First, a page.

IoT is an important business enabler, and the better an enterprise can manage its IoT data, the better its business outcomes will be. Connected devices produce gargantuan amounts of data, and businesses need to identify the use cases that deliver business value. This will help them build a robust data strategy.
According to Gartner, enterprises lacking experience in adopting IoT-based digital technologies must have a well-defined strategy and a metric to measure success. IoT leaders must work with business stakeholders to ensure that outcomes align with the strategy. This, however, comes with its own demands. Enterprises will need to improve how they manage data and new technologies while acquiring significantly different staffing and skillsets.
Therefore, it is no surprise that most enterprises work with partners to implement IoT projects. They can advise on a range of topics, including choosing the right hardware, connectivity and security, along with how to apply artificial intelligence (AI) and machine learning (ML) to provide the required data insights.
Seven tips for building an IoT data strategy
Orange company The unbelievable Machine Company ran a recent webinar, Why data determines your IoT project journey, which looked at how to handle, secure and optimize data within an IoT project. Franziska Kühn, Senior Data Engineer and Paul Kerspe, IoT Hub and Senior IT Project Manager, shared seven tips on creating an effective plan to translate data into actionable intelligence.
1. Map your data to your use case at the beginning
Getting data from connected devices is a complex process. You need to work out what you want to achieve with the data before mapping the IoT system. This includes looking at who will maintain the data and who will consume it.
2. Plan and create your IoT architecture
Setting up a secure and efficient IoT architecture requires a combination of building blocks to get the best out of the solution, starting with centralized IoT application instances and an IoT gateway. These take care of the IoT data flow and provisioning, for example.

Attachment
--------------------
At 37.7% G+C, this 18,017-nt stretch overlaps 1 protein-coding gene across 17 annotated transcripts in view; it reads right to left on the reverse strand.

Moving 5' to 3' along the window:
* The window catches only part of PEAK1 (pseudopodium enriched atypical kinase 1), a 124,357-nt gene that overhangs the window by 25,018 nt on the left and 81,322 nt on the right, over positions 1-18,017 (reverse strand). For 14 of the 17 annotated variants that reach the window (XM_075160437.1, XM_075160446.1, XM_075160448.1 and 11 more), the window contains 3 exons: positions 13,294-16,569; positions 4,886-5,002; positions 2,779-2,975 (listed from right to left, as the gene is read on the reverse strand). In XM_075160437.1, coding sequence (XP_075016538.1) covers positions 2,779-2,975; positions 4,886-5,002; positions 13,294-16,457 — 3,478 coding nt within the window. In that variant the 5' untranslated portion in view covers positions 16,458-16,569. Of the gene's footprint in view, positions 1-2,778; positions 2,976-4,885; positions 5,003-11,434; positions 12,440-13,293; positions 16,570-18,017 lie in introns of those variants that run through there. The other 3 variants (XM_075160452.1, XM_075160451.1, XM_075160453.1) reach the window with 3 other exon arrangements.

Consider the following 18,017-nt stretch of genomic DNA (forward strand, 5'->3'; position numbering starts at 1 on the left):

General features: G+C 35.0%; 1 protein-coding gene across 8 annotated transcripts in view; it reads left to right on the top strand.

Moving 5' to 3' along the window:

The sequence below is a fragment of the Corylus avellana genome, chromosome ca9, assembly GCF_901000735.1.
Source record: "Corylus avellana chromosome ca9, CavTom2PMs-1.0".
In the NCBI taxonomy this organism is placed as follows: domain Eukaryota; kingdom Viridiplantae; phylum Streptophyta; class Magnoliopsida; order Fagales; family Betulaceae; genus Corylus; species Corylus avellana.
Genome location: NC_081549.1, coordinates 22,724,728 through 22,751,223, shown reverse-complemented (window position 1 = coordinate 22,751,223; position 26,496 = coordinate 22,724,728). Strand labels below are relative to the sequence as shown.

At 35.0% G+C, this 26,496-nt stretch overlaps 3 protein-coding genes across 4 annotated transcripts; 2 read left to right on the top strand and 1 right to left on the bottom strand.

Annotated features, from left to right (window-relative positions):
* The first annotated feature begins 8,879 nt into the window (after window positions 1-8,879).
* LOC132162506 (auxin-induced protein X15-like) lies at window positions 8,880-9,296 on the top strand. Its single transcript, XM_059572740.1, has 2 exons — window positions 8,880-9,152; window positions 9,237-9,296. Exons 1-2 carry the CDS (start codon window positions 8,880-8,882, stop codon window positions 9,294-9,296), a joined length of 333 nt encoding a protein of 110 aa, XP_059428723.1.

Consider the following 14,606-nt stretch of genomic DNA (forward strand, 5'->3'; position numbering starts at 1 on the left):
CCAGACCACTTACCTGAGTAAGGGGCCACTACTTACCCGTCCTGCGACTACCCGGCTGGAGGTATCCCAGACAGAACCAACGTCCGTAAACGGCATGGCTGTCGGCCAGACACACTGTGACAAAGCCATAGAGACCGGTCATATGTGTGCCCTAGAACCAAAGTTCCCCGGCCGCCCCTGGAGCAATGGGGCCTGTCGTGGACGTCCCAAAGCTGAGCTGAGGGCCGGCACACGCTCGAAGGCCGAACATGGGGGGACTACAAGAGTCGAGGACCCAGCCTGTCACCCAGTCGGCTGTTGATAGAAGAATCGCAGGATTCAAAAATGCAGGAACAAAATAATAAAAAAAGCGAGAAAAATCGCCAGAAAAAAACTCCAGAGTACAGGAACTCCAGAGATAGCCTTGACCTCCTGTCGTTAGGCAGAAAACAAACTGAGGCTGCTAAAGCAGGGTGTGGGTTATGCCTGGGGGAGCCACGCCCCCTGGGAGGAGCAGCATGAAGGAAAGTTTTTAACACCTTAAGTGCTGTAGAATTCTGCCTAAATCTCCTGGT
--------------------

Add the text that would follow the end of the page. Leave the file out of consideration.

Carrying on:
3. Overarching data management is core
There are many questions to be asked from IoT data, which is why data management is crucial. IoT projects deal with diverse amounts of data in different formats, process it, store it in real time and, if required, build historical data insights from it. These are all common to IoT implementations.
4. Decide on data storage
Data storage is a key consideration in a data management strategy. Unfortunately, data storage isn’t one size fits all. IoT leaders need to decide if they want to filter it and send it to the cloud or store whole data histories in data lakes or a data mesh. Data lakes store data in its raw format, while a distributed data mesh architecture enables users to access and query data from any data source. Data retention policies and regulations must also be considered.
5. Assess data volumes
Factoring in data volumes and real-time capabilities comes with the use cases. Video streaming, for example, takes up much more capacity than sending soil temperature results for analysis.
6. Adopt end-to-end encryption
Security is central to any IoT project as enterprises need to ensure that corrupted data is not getting into the system or being manipulated. Lack of encryption is one of the biggest issues facing IoT data collection and transfer. With no encryption, malicious actors can easily siphon off passwords and other sensitive data. Data should be encrypted for every transmission.
7. Collect only data that you need
Finally, this may seem obvious, but only collect data that is necessary. Enterprises often hoard huge amounts of IoT data and only use a small percentage of it. This creates complexity and cost. It is important that IoT leaders work with business to work out what data needs to be collected to meet objectives and filter it out accordingly.
Find out more about handling your IoT data and successfully initializing your IoT strategy. Listen to the full webinar here.
Jan has been writing about technology for over 22 years for magazines and web sites, including ComputerActive, IQ magazine and Signum. She has been a business correspondent on ComputerWorld in Sydney and covered the channel for Ziff-Davis in New York.